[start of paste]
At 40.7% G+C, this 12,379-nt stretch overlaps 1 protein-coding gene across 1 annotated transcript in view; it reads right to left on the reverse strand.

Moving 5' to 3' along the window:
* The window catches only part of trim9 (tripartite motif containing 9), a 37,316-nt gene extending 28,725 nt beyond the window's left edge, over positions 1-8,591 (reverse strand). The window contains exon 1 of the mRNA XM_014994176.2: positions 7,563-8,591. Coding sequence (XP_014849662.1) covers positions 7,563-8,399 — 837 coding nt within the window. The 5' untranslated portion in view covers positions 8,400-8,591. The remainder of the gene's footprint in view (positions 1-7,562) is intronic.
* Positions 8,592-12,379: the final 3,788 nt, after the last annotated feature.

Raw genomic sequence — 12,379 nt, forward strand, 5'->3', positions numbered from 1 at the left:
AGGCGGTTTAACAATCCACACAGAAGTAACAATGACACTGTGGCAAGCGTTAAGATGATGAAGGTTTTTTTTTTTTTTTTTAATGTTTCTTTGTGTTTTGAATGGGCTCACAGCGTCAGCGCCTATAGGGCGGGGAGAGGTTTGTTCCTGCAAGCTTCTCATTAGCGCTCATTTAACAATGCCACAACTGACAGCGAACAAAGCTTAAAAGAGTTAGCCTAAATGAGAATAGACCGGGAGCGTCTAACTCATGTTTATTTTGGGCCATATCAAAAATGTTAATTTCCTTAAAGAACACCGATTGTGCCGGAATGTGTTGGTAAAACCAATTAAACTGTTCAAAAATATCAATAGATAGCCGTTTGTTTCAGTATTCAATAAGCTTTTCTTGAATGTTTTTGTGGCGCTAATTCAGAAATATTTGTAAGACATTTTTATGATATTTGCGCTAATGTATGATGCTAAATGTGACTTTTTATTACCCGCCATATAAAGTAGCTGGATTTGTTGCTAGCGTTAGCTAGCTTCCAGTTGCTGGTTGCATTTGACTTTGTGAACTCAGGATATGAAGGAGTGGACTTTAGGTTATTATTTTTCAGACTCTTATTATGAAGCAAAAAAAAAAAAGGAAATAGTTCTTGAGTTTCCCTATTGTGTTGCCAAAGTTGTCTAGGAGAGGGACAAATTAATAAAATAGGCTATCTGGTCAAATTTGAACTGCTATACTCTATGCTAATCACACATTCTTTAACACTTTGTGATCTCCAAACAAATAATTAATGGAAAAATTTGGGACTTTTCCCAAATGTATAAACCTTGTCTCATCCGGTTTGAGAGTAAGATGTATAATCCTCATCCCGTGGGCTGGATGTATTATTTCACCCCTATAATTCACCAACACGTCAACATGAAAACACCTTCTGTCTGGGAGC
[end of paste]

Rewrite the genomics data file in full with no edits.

At 40.7% G+C, this 12,379-nt stretch overlaps 1 protein-coding gene across 1 annotated transcript in view; it reads right to left on the reverse strand.

Moving 5' to 3' along the window:
* The window catches only part of trim9 (tripartite motif containing 9), a 37,316-nt gene extending 28,725 nt beyond the window's left edge, over positions 1-8,591 (reverse strand). The window contains exon 1 of the mRNA XM_014994176.2: positions 7,563-8,591. Coding sequence (XP_014849662.1) covers positions 7,563-8,399 — 837 coding nt within the window. The 5' untranslated portion in view covers positions 8,400-8,591. The remainder of the gene's footprint in view (positions 1-7,562) is intronic.
* Positions 8,592-12,379: the final 3,788 nt, after the last annotated feature.

Raw genomic sequence — 12,379 nt, forward strand, 5'->3', positions numbered from 1 at the left:
AGGCGGTTTAACAATCCACACAGAAGTAACAATGACACTGTGGCAAGCGTTAAGATGATGAAGGTTTTTTTTTTTTTTTTTAATGTTTCTTTGTGTTTTGAATGGGCTCACAGCGTCAGCGCCTATAGGGCGGGGAGAGGTTTGTTCCTGCAAGCTTCTCATTAGCGCTCATTTAACAATGCCACAACTGACAGCGAACAAAGCTTAAAAGAGTTAGCCTAAATGAGAATAGACCGGGAGCGTCTAACTCATGTTTATTTTGGGCCATATCAAAAATGTTAATTTCCTTAAAGAACACCGATTGTGCCGGAATGTGTTGGTAAAACCAATTAAACTGTTCAAAAATATCAATAGATAGCCGTTTGTTTCAGTATTCAATAAGCTTTTCTTGAATGTTTTTGTGGCGCTAATTCAGAAATATTTGTAAGACATTTTTATGATATTTGCGCTAATGTATGATGCTAAATGTGACTTTTTATTACCCGCCATATAAAGTAGCTGGATTTGTTGCTAGCGTTAGCTAGCTTCCAGTTGCTGGTTGCATTTGACTTTGTGAACTCAGGATATGAAGGAGTGGACTTTAGGTTATTATTTTTCAGACTCTTATTATGAAGCAAAAAAAAAAAAGGAAATAGTTCTTGAGTTTCCCTATTGTGTTGCCAAAGTTGTCTAGGAGAGGGACAAATTAATAAAATAGGCTATCTGGTCAAATTTGAACTGCTATACTCTATGCTAATCACACATTCTTTAACACTTTGTGATCTCCAAACAAATAATTAATGGAAAAATTTGGGACTTTTCCCAAATGTATAAACCTTGTCTCATCCGGTTTGAGAGTAAGATGTATAATCCTCATCCCGTGGGCTGGATGTATTATTTCACCCCTATAATTCACCAACACGTCAACATGAAAACACCTTCTGTCTGGGAGC